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Samuel L. Jackson,
The immense job of making a film from EMPIRE OF THE SUN was undertaken by Steven Spielberg, who usually made happier films involving childhood experiences. This time the emphasis was on what happens to a boy separated from his well to do parents during WWII when Japan invaded China. The boy was from the International Settlement which had been protected by diplomatic immunity until then, and suddenly when crowds of people are caught up in the invasion of Shanghai, he's separated from his mother because he wants to go back and look for his lost toy plane.
Spielberg is shown directing Christian BALE through a series of scenes that enable the viewer to follow pretty much the outline of the story as it progresses--and leading up until the final entry of the American B-59s and the end of the war. Bale is remarkably efficient at following directions, giving 100% of himself to the role and seems to be enjoying himself immensely. Likewise, Spielberg seems invigorated by the exercise of directing.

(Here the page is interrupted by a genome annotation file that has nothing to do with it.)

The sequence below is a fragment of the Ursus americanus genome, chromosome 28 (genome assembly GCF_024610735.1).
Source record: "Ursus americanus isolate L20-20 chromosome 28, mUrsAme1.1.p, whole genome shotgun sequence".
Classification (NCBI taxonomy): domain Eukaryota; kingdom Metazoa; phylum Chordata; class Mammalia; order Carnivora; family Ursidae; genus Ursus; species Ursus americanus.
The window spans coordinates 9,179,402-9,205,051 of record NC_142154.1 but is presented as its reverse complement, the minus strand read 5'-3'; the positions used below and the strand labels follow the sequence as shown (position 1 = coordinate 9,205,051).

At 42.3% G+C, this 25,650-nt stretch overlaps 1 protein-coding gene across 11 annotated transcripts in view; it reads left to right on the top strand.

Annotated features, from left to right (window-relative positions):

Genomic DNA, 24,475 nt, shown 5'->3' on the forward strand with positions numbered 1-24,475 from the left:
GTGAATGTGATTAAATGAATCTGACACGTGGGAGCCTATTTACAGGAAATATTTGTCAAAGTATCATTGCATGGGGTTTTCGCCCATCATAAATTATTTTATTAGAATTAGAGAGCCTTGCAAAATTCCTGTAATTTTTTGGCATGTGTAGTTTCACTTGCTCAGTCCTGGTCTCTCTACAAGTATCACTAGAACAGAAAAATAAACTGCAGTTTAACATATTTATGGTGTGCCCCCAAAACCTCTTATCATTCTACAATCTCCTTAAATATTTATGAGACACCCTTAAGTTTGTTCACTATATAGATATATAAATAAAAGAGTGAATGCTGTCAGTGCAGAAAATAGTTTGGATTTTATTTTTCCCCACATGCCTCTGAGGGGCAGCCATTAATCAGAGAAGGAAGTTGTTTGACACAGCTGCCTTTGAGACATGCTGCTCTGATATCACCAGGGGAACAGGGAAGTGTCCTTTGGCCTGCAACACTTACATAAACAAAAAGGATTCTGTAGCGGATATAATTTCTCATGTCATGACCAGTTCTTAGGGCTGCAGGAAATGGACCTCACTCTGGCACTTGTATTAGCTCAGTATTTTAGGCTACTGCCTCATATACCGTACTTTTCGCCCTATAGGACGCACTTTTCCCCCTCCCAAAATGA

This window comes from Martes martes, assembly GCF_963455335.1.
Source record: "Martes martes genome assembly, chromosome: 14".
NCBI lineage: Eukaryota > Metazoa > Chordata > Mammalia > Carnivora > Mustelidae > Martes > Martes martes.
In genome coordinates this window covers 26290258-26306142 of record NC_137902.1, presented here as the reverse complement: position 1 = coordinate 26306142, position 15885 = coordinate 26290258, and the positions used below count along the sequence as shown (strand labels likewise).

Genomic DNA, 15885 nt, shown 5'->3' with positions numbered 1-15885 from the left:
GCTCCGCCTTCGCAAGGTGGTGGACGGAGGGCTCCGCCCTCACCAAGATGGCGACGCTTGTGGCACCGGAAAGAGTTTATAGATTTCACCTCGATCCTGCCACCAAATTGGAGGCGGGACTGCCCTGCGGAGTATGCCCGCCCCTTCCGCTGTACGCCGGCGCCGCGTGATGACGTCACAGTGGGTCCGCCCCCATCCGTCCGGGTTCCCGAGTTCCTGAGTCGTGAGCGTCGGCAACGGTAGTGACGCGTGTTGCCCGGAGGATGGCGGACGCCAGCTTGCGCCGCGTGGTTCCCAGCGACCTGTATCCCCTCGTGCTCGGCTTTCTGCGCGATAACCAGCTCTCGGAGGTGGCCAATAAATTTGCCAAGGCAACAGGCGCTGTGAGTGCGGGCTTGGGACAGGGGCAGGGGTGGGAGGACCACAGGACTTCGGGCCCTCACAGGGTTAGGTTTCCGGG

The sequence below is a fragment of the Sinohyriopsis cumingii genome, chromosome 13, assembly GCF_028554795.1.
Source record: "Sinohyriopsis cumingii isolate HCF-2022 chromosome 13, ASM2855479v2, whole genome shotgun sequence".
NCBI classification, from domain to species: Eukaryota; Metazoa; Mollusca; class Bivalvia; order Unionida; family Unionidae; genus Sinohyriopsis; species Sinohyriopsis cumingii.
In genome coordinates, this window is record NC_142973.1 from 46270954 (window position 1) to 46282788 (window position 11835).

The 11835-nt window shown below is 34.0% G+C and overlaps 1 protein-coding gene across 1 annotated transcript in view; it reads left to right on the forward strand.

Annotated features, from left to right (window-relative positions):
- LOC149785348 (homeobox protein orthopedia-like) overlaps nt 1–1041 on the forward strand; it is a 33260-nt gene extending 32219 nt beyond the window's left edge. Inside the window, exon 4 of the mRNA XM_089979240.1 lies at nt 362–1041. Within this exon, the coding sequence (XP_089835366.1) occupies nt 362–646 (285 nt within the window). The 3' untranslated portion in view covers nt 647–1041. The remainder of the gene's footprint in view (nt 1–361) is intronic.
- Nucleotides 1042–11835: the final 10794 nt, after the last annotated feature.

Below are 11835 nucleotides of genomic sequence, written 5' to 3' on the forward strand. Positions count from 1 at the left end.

It's fascinating to watch how the crew interacts with the actors and the director Spielberg. Actors JOHN MALKOVICH and JOE PANTOLIANO are seen interacting with many of the extras and one can sense the enormity of the job undertaken by the director in a film surging with crowd scenes and certainly creating language difficulties with the Chinese extras who were used for staging pivotal scenes. The care and preparation that went into creating the 1940s look for Shanghai and its population was also an enormous chore.
Summing up: Fascinating documentary for anyone who admired the film and the wonderful performance of Christian Bale in his debut.
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